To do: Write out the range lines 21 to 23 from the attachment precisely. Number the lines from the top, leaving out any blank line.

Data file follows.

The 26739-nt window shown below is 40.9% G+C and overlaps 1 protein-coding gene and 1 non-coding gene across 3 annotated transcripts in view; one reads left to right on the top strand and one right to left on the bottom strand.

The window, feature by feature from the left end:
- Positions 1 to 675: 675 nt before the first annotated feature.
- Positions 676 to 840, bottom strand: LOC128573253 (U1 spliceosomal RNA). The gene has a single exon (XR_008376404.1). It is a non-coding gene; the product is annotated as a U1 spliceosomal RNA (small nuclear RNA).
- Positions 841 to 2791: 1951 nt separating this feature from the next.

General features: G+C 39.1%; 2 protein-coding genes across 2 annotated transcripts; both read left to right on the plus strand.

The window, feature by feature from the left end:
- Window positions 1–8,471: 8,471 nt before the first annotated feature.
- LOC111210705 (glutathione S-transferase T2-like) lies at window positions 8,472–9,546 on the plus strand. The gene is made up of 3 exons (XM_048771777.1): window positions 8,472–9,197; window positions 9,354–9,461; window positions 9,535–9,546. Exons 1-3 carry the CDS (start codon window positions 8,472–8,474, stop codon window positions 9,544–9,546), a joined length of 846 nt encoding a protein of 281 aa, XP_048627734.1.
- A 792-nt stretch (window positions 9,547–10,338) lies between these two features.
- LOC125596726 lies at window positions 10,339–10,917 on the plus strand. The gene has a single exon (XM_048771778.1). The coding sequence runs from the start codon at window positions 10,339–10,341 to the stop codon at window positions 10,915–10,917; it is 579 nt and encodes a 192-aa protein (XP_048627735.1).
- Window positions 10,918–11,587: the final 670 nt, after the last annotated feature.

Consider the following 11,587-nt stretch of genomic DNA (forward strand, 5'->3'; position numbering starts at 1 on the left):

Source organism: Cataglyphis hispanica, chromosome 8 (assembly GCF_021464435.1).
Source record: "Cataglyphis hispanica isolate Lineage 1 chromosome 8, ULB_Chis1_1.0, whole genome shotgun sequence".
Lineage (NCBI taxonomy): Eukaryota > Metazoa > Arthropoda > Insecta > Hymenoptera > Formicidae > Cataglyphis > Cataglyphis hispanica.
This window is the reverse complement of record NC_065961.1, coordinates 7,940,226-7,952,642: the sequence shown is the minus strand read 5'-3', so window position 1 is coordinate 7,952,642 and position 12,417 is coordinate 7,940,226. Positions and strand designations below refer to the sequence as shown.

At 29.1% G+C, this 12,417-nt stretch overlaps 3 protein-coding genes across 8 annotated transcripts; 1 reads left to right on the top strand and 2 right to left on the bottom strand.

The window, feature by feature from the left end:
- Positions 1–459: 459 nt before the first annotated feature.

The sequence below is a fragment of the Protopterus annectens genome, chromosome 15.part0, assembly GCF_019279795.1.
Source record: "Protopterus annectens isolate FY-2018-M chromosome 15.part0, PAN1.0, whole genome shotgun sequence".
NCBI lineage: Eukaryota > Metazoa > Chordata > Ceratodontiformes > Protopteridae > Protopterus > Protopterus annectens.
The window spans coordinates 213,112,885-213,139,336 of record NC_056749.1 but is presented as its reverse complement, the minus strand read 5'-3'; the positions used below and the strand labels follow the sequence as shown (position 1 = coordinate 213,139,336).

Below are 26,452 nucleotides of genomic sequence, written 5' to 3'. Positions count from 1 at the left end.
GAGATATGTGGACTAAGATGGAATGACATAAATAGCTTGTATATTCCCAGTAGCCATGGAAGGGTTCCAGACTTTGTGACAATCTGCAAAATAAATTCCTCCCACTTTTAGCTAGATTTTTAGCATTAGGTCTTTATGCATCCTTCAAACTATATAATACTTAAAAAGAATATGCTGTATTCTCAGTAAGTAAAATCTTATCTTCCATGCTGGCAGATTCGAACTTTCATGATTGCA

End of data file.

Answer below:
The sequence below is a fragment of the Protopterus annectens genome, chromosome 15.part0, assembly GCF_019279795.1.
Source record: "Protopterus annectens isolate FY-2018-M chromosome 15.part0, PAN1.0, whole genome shotgun sequence".
NCBI lineage: Eukaryota > Metazoa > Chordata > Ceratodontiformes > Protopteridae > Protopterus > Protopterus annectens.